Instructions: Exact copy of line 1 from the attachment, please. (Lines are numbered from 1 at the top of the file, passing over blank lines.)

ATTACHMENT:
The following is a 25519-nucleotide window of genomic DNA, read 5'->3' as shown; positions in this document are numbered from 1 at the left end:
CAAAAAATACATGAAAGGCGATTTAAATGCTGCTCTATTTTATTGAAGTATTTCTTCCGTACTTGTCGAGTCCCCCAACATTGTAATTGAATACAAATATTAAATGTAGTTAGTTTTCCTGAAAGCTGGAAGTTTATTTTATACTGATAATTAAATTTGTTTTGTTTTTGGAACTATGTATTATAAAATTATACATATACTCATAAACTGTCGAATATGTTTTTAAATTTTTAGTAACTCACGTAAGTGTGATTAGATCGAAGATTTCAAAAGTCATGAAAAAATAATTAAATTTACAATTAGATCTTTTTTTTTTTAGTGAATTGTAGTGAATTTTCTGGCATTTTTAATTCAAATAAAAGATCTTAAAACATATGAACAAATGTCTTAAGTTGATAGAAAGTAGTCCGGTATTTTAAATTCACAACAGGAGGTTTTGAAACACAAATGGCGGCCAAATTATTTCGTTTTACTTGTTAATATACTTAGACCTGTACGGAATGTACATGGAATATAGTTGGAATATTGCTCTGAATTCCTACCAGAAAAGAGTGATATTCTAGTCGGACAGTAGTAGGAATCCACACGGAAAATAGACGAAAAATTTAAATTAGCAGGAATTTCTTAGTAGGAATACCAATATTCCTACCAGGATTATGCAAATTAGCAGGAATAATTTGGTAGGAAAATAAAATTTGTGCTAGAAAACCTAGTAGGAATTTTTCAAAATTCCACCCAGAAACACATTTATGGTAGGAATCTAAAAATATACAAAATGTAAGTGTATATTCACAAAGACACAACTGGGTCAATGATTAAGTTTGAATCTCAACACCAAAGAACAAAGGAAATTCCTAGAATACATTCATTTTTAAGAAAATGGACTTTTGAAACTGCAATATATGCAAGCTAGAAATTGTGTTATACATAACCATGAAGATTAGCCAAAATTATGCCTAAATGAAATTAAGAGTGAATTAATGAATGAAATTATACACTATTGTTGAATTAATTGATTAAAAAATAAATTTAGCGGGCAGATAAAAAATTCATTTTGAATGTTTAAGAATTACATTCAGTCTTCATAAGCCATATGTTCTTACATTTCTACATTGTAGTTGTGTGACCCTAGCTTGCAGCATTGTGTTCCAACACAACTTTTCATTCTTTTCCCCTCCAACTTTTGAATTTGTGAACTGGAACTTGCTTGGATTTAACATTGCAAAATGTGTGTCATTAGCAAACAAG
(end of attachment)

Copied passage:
The following is a 25519-nucleotide window of genomic DNA, read 5'->3' as shown; positions in this document are numbered from 1 at the left end: